The speed of his thinking kept me in stitches. Another 78 story: Once on eBay, I scored the jazz record find of a lifetime. It was a copy of the incredibly rare 1924 “Naughty Man,” by Fletcher Henderson and his Orchestra, featuring Louis Armstrong, on the scarce Oriole label. To boot, it was a different take from the three other known copies, making it unique. Of course, I had to phone and tell Jeff, who had just co-produced a three-CD set of the “Complete Louis Armstrong with Fletcher Henderson.” The finding of this record “un-completed” it. I craved to keep Jeff dangling on tenterhooks, to savor stretching out the story in excruciating detail. Our actual conversation was:
Me: (excited) “Hey Jeff! Guess what? I won this album of Oriole records on eBay, and…”
Jeff: (instantly) “You’re going to tell me you got a copy of ‘Naughty Man.'”
Me: (rattled) “Er, well …yes.”
Jeff: (half a beat pause) “You sonuvabitch.”
Me: (deflated) “Uh, there’s more…”
Jeff: (annoyed) “What!?“
Me: (sighing) “It’s take 2.”
Jeff: (another half-beat) “You sonuvabitch.”
End of story.
I visited Jeff in his Mississauga home in 1999 and we spent several days bumming around together. Walking the streets of Toronto with him exploded any idea I had of mincing my steps to match the pace of a blind man. I had to run to keep up with him! He barely touched his cane to the pavement as he hurtled ahead. He even warned me of an oncoming truck, which might have flattened me otherwise. Fame pursued him everywhere we walked. Person after person, on foot and from cars, greeted him as if he were an especially benevolent mayor, who had recently distributed free money. “Hey JEFF!” “We love you, Jeff Healey!!” “Yo, HEALEY!! You RULE, Man!!” The air was thick with goodwill.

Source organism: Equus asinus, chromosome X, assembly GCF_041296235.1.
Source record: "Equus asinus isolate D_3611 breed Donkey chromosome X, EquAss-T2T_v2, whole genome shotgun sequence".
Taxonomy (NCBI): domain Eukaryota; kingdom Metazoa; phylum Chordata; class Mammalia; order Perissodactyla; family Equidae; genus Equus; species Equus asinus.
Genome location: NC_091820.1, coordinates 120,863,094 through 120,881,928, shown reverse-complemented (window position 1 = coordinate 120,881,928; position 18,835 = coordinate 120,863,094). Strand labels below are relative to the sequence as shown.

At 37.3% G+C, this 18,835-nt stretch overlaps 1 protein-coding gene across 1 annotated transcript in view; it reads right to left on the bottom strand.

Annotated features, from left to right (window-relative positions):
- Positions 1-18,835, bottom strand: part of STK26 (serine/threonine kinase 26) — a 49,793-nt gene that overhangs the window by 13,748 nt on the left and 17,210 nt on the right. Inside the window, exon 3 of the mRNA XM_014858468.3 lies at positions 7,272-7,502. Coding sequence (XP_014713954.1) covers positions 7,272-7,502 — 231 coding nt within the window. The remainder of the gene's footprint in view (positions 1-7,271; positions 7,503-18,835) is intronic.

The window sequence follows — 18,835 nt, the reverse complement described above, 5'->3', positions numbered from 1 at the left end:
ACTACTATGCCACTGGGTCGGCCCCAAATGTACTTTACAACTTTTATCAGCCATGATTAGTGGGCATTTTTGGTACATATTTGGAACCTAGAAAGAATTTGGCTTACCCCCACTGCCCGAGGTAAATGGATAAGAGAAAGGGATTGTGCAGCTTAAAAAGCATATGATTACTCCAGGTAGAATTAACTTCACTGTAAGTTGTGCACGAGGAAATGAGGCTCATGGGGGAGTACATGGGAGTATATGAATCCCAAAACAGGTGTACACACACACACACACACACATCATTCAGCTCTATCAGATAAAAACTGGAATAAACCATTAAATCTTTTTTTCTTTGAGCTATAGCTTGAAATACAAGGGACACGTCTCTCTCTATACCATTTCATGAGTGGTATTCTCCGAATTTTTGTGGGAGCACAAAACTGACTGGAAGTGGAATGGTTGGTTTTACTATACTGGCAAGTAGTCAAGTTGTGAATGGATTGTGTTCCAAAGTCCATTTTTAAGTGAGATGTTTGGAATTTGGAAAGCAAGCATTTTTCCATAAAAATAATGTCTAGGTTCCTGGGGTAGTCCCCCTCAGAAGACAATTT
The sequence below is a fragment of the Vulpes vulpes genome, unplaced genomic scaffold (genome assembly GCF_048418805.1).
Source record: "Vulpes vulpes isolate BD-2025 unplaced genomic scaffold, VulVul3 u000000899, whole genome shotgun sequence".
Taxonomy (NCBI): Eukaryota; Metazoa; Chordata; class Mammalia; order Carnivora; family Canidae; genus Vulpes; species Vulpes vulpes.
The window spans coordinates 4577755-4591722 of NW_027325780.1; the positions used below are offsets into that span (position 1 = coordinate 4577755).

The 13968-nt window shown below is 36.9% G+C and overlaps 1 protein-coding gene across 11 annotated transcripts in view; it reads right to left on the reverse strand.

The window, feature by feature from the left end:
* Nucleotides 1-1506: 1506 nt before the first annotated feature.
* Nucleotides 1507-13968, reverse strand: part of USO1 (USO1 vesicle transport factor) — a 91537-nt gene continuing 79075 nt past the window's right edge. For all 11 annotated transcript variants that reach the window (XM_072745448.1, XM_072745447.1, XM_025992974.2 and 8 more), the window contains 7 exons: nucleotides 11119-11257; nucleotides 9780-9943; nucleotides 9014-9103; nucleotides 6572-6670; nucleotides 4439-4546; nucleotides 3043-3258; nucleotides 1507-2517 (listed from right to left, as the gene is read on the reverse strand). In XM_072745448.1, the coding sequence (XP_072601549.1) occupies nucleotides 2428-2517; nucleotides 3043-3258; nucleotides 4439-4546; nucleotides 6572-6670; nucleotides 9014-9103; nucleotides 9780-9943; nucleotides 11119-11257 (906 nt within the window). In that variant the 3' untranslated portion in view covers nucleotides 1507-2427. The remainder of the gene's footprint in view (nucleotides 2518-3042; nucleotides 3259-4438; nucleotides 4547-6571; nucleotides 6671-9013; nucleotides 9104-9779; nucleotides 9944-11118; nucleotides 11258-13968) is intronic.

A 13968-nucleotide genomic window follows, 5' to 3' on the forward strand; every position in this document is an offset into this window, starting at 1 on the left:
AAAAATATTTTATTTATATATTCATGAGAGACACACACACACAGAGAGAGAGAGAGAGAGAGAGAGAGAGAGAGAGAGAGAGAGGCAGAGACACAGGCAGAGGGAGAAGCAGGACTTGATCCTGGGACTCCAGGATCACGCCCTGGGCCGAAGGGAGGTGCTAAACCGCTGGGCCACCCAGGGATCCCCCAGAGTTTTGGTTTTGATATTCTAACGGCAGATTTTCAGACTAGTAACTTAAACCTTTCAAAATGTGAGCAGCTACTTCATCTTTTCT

One night, there was a gathering of the Toronto 78-collecting Mafia in his basement, with its thirty thousand records. Jeff’s records were not kept in sleeves – there were five shelves of naked 78s stretching thirty feet from wall to wall, looking like five branches of the Trans-Canadian oil pipeline running through his basement. When you requested a tune, Jeff would go to a section of pipeline, and in a fluid motion, run his hand across it, and yank out the precise record.
There were nine of us in the basement that night, but only eight chairs. After almost everyone had settled in, Jeff blinked quizzically and said, “Somebody doesn’t have a place to sit. Just a minute…” He bounded up the stairs and returned a moment later, brandishing a metal folding chair. Without breaking stride, with inches to spare either way, he marched between the two rows of us who were seated, and placed the chair directly in front of the lone standee. Nobody (but me!) was even slightly alarmed about possibly being clobbered by this reckless blind guy. They had seen Jeff in action too many times to be concerned, or even vaguely impressed, by this demonstration of borderline ESP.
Our last encounter was in September, 2006, when, with Dan Levinson, we played in a benefit concert for the ailing Richard Sudhalter, in New York. Though Jeff was now in treatment for cancer, he was the same fun-loving, serene, brilliant, unflappable guy. He was in great musical form that night, playing hot trumpet and his unique “piano style” guitar. I felt sure this disease was a temporary annoyance and he’d be around forever. At this juncture, I’m glad he was around at all. I will miss Jeff Healey.